But, being strictly POSIX, the limit was still 100 characters. For various other purposes, GNU tar used areas left unassigned in the POSIX draft. POSIX later revised P1003.1 ustar format by assigning previously unused header fields, in such a way that the upper limit for file name length was raised to 256 characters. However, the actual POSIX limit oscillates between 100 and 256, depending on the precise location of slashes in full file name (this is rather ugly). Since GNU tar use the same fields for quite other purposes, it became incompatible with the latest POSIX standards.

For longer or non-fitting file names, we plan to use yet another set of GNU extensions, but this time, complying with the provisions POSIX offers for extending the format, rather than conflicting with it. Whenever an archive uses old GNU tar extension format or POSIX extensions, would it be for very long file names or other specialities, this archive becomes non-portable to other tar implementations. In fact, anything can happen. The most forgiving tars will merely unpack the file using a wrong name, and maybe create another file named something like `@LongName', with the true file name in it. tars not protecting themselves may segment violate!

Compatibility concerns make all this thing more difficult, as we will have to support all these things together, for a while. GNU tar should be able to produce and read true POSIX format files, while being able to detect old GNU tar formats, besides old V7 format, and process them conveniently. It would take years before this whole area stabilizes...

There are plans to raise this 100 limit to 256, and yet produce POSIX conformant archives. Past 256, I do not know yet if GNU tar will go non-POSIX again, or merely refuse to archive the file.

There are plans so GNU tar support more fully the latest POSIX format, while being able to read old V7 format, GNU (semi-POSIX plus extension), as well as full POSIX. One may ask if there is part of the POSIX format that we still cannot support. This simple question has a complex answer. Maybe that, on intimate look, some strong limitations will pop up, but until now, nothing sounds too difficult (but see below). I only have these few pages of POSIX telling about `Extended tar Format' (P1003.1-1990 -- section 10.1.1), and there are references to other parts of the standard I do not have, which should normally enforce limitations on stored file names (I suspect things like fixing what / and NUL means). There are also some points which the standard does not make clear, Existing practice will then drive what I should do.

POSIX mandates that, when a file name cannot fit within 100 to 256 characters (the variance comes from the fact a / is ideally needed as the 156'th character), or a link name cannot fit within 100 characters, a warning should be issued and the file not be stored. Unless some --posix option is given (or POSIXLY_CORRECT is set), I suspect that GNU tar should disobey this specification, and automatically switch to using GNU extensions to overcome file name or link name length limitations.

There is a problem, however, which I did not intimately studied yet. Given a truly POSIX archive with names having more than 100 characters, I guess that GNU tar up to 1.11.8 will process it as if it were an old V7 archive, and be fooled by some fields which are coded differently. So, the question is to decide if the next generation of GNU tar should produce POSIX format by default, whenever possible, producing archives older versions of GNU tar might not be able to read correctly. I fear that we will have to suffer such a choice one of these days, if we want GNU tar to go closer to POSIX. We can rush it. Another possibility is to produce the current GNU tar format by default for a few years, but have GNU tar versions from some 1.POSIX and up able to recognize all three formats, and let older GNU tar fade out slowly. Then, we could switch to producing POSIX format by default, with not much harm to those still having (very old at that time) GNU tar versions prior to 1.POSIX.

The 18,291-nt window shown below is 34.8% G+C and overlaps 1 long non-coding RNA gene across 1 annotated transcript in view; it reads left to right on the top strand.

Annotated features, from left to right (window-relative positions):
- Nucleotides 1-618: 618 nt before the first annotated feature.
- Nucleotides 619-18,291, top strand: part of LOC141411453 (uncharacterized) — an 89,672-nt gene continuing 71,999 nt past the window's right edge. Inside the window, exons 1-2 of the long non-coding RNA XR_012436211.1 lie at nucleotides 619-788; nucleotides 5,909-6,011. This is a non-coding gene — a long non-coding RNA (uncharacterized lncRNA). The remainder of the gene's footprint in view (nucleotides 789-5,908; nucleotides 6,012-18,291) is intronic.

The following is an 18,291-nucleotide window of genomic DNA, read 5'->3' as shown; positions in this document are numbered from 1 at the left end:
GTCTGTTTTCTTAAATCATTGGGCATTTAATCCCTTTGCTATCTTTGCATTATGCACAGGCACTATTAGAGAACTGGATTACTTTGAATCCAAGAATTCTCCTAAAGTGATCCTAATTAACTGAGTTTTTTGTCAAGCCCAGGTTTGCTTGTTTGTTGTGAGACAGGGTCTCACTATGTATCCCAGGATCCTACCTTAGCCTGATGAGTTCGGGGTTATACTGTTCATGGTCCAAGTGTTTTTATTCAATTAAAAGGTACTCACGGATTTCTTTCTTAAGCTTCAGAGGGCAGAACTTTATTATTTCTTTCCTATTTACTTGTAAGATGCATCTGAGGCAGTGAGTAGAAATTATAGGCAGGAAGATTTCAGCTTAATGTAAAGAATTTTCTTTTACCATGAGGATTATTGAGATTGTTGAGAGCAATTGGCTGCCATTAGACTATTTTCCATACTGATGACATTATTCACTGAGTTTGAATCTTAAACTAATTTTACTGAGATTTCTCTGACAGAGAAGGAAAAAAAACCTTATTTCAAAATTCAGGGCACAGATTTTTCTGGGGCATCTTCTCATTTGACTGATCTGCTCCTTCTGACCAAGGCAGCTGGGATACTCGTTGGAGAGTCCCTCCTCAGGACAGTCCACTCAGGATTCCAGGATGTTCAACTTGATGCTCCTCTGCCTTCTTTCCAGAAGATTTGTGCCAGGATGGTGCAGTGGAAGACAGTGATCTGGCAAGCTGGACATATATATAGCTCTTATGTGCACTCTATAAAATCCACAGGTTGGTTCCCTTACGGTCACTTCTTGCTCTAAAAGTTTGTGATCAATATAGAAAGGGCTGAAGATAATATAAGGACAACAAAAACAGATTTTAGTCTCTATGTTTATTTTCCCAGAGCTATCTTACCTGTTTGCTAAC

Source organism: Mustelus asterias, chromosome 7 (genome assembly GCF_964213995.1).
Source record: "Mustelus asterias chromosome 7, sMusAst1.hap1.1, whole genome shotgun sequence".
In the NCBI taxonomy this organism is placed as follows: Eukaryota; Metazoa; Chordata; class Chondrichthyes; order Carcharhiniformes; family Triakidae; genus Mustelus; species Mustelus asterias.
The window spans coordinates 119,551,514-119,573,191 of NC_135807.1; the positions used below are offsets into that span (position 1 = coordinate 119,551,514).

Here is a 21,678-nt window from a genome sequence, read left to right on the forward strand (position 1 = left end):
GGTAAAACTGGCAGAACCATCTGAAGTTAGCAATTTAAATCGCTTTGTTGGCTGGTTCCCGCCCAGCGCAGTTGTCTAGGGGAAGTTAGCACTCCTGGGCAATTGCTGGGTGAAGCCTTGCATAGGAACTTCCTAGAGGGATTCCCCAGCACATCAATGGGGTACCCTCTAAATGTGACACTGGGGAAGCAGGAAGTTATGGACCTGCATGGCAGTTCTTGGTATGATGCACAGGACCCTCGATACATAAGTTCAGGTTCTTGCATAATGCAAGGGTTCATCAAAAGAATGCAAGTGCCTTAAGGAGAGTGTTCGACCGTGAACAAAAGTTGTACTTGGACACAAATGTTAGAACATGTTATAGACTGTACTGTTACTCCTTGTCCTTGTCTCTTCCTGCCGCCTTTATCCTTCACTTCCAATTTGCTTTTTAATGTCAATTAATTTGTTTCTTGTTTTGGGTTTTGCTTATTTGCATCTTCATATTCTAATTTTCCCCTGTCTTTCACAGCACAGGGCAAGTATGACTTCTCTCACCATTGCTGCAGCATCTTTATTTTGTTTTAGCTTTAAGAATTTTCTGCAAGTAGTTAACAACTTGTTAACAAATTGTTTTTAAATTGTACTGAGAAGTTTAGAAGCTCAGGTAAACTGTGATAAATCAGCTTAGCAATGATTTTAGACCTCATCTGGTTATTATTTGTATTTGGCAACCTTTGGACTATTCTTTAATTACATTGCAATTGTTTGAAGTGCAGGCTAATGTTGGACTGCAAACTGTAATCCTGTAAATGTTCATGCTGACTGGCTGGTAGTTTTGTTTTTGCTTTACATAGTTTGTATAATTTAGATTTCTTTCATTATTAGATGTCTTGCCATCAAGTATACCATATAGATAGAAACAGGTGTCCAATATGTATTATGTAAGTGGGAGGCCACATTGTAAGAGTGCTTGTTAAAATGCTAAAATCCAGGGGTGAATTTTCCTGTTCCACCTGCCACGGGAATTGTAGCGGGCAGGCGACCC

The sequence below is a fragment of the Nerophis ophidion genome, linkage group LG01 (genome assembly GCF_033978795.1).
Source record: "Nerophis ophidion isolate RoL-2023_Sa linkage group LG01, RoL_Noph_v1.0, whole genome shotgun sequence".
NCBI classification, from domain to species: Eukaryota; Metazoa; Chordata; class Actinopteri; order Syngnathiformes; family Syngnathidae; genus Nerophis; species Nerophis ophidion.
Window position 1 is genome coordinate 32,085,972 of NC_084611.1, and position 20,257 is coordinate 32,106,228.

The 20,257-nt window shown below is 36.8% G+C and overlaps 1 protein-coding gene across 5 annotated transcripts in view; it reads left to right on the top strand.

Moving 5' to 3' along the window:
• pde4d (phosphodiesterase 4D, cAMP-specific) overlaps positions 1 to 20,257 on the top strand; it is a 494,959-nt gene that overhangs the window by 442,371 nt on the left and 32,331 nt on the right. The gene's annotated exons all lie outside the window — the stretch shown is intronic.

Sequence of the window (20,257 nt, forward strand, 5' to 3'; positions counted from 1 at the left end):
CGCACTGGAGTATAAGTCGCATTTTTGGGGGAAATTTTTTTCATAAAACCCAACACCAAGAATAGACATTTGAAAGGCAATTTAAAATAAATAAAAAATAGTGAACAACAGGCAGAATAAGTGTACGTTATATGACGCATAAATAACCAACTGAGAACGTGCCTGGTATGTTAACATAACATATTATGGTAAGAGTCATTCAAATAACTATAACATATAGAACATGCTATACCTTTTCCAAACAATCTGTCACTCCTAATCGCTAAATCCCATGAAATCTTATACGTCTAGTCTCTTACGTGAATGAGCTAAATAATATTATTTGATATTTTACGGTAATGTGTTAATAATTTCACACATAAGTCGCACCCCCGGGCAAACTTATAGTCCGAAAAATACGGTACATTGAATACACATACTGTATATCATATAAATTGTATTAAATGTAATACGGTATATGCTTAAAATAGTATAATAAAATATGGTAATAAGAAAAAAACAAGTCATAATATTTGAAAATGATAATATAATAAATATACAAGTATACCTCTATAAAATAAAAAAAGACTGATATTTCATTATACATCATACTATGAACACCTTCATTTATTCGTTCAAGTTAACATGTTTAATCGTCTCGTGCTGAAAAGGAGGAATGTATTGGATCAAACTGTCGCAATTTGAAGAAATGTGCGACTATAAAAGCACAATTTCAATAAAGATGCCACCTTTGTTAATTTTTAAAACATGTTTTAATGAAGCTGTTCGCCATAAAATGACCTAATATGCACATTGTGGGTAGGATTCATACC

POSIX format cannot represent very long names, volume headers, splitting of files in multi-volumes, sparse files, and incremental dumps; these would be all disallowed if --posix or POSIXLY_CORRECT. Otherwise, if tar is given long names, or `-[VMSgG]', then it should automatically go non-POSIX. I think this is easily granted without much discussion.

Another point is that only mtime is stored in POSIX archives, while GNU tar currently also store atime and ctime. If we want GNU tar to go closer to POSIX, my choice would be to drop atime and ctime support on average. On the other hand, I perceive that full dumps or incremental dumps need atime and ctime support, so for those special applications, POSIX has to be avoided altogether.

A few users requested that --sparse (-S) be always active by default, I think that before replying to them, we have to decide if we want GNU tar to go closer to POSIX on average, while producing files. My choice would be to go closer to POSIX in the long run. Besides possible double reading, I do not see any point of not trying to save files as sparse when creating archives which are neither POSIX nor old-V7, so the actual --sparse (-S) would become selected by default when producing such archives, whatever the reason is. So, --sparse (-S) alone might be redefined to force GNU-format archives, and recover its previous meaning from this fact.